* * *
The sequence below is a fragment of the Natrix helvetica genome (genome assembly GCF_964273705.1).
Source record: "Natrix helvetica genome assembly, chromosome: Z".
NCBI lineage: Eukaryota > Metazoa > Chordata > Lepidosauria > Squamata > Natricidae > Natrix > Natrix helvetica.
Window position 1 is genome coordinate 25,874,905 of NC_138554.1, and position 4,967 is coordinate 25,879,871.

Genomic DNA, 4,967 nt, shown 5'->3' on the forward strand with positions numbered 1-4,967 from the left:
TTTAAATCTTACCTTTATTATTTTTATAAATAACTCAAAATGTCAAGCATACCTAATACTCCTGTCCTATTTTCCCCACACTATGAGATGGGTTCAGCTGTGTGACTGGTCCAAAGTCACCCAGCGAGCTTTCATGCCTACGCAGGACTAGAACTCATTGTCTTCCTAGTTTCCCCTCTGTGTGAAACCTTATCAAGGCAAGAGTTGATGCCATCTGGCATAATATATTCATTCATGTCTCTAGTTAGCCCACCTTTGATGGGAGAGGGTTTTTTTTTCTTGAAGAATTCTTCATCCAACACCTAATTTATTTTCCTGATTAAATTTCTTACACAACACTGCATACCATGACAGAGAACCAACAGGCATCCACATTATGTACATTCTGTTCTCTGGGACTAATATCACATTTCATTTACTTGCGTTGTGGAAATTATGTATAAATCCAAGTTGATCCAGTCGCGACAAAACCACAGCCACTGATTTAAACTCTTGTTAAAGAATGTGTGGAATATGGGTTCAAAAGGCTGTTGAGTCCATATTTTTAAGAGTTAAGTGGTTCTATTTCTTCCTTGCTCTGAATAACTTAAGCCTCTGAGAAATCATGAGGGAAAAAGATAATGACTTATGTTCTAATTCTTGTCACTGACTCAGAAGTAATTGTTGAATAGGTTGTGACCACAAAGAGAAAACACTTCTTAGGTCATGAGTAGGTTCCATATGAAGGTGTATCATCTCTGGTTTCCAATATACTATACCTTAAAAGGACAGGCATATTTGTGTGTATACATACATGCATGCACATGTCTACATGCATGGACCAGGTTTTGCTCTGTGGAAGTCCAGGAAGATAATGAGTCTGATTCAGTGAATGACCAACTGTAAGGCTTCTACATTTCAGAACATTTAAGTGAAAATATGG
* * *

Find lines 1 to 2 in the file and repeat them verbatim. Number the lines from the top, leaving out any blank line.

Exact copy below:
The sequence below is a fragment of the Natrix helvetica genome (genome assembly GCF_964273705.1).
Source record: "Natrix helvetica genome assembly, chromosome: Z".